The Santa Cruz is priced from $38,499 in Canada, $23,990 in the US.
This small truck will complement the Tucson’s product line.
The Santa Cruz is not a truck according to Hyundai, but it can do “truck” things.
Have you ever contemplated Hyundai’s current crop of vehicles? The massive South Korean brand has a stake in every major segment as well as low volume ones like sports cars. The only domain they’ve so far kept away from is trucks, and that’s not about to change. And so, here we have the all-new 2022 Hyundai Santa Cruz.
Hyundai is adamant: this is not a truck. But they say this knowing full well that their Tucson-based Sport Adventure Vehicle will be cross-shopped with the likes of the Honda Ridgeline and, more than any other, the Ford Maverick. The twisted part, which I suspect is why Hyundai’s being “coy” about that Santa Cruz, is that it outdoes the Maverick in a number of key truck markers.
Not a truck but still capable
Let’s continue with a few figures. The 2022 Hyundai Santa Cruz’ payload capacity is just over 1,600 lbs and it can tow up to 5,000 lbs, besting the Maverick EcoBoost AWD by 100 and 1,000 respectively. The gaps are narrow, but the fact remains that the Santa Cruz is more capable. The comparison tips in Ford’s favour when it comes to bed length as it’s 4.5 feet deep to the Santa Cruz’s 4.3 feet. Both, however, can haul 4×8 sheets of anything thanks to various bed trickery including molded pockets, various other arrangements, not to mention the adjustable tailgate.
While we’re on the topic of the bed, Hyundai has made two important decisions that I believe will help seal the deal with Tucson or Santa Fe buyers looking for something very similar and quite different. The first is the standard integrated tonneau cover which all but completely seals the bed from the elements. Its neatness, self-retracting, and lockable operation always render the bed useful. The second is the in-bed trunk. Though not very deep, it can serve as a spot for dirty footwear, as a cooler, or storage for soft backpacks or smaller items.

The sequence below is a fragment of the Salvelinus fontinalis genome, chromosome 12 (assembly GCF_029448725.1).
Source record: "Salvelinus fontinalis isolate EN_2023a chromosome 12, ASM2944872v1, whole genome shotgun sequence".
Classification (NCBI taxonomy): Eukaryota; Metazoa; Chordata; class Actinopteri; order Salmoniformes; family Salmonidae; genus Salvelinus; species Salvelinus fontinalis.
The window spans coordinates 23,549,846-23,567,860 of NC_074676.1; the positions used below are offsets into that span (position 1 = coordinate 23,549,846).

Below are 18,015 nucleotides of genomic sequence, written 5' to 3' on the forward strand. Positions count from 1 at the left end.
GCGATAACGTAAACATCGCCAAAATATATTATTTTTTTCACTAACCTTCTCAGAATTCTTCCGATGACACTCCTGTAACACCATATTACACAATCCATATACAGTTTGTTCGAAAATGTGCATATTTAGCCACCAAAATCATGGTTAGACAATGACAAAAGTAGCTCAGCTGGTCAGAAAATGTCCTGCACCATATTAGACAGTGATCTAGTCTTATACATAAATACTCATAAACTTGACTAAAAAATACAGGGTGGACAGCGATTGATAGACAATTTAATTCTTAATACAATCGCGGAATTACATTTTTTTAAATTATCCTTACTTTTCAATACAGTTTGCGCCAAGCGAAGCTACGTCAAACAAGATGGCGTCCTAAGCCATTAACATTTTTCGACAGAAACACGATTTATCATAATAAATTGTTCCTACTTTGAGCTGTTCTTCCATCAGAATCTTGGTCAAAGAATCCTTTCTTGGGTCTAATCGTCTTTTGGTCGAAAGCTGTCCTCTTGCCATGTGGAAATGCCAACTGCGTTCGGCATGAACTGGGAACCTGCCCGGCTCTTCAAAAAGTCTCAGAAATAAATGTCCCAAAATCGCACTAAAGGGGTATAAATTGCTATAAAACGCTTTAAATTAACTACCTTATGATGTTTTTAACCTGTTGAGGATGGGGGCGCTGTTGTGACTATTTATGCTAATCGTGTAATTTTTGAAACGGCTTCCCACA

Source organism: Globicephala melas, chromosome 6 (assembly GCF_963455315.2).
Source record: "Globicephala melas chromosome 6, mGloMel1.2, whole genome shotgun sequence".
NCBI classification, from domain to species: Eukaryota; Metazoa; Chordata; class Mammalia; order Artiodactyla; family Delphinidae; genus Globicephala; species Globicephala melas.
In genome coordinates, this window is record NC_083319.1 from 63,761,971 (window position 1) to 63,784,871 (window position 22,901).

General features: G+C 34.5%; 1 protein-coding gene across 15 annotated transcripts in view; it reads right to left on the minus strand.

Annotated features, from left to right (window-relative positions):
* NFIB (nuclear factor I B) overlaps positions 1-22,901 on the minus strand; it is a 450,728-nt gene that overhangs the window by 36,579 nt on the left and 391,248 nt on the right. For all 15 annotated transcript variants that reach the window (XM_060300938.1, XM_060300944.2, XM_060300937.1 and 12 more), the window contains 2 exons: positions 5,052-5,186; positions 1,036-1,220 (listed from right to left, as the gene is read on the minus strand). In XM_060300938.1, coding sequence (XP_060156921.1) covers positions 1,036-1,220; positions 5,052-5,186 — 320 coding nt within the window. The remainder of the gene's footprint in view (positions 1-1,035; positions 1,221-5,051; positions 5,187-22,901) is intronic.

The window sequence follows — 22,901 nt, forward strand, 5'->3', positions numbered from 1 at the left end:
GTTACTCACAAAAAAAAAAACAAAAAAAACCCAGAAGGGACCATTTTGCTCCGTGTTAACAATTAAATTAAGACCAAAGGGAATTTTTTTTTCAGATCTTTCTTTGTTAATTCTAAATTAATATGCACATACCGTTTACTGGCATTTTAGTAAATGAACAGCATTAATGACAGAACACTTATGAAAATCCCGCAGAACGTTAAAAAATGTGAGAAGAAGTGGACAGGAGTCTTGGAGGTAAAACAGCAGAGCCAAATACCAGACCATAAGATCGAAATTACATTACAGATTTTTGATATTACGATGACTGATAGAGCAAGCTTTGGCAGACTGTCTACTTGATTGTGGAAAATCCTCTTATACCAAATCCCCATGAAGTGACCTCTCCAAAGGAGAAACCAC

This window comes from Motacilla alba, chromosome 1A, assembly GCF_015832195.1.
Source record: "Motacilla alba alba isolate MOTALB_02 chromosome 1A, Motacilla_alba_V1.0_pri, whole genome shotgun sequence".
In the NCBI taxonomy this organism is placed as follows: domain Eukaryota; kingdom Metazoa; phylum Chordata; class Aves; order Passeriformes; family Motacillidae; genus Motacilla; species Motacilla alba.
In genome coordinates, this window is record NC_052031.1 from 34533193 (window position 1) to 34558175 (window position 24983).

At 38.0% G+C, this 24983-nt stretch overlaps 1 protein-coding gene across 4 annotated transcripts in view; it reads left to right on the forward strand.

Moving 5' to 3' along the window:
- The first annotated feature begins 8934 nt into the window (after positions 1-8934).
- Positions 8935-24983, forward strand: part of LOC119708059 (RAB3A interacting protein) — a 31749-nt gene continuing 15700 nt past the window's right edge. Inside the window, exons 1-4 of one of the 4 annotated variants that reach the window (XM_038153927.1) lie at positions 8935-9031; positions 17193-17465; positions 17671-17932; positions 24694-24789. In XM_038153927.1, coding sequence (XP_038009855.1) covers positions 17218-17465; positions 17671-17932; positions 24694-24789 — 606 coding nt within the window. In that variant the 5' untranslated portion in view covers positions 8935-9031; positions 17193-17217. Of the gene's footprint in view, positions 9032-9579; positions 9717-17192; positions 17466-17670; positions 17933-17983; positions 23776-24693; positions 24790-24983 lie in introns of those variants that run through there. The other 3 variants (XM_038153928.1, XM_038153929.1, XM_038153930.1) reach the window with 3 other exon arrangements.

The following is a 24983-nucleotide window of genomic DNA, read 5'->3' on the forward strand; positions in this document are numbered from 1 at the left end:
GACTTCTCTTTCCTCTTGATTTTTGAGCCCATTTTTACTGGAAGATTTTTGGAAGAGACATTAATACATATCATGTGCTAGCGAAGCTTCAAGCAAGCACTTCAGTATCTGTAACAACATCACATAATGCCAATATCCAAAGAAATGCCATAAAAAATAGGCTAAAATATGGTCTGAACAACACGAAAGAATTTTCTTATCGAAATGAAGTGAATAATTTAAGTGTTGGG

Designed to be familiar and different
Although it shares the all-new 2022 Hyundai Tucson’s general styling, it shares very few body panels. Much of it, especially from the “B” pillars rearward is unique. The Santa Cruz is 340 mm longer than the Tucson and its wheelbase is 250 mm longer. The length gains were focused to make the bed usable, which, as described, it is. The Santa Cruz’ overall footprint is well camouflaged on the outside thanks to its still tidy proportions.
I continue to believe that Hyundai’s unrelenting endeavour to reinvent its design language is nothing more than a good way to date its products. Having said that, the Santa Cruz cabin will not suffer the same fate. Lifted directly from the Tucson, its layout is equal parts attractive and functional. The base $38,499 Preferred trim includes an 8-inch touchscreen. From the $41,399 Trend, a 10.25-inch digital instrument panel joins in, and, finally, with the $44,799 Ultimate, the 8-inch unit grows to a 10.25-inch display. This final version is the one we drove and, with its cooled front seats and other features, is all but a premium vehicle in name.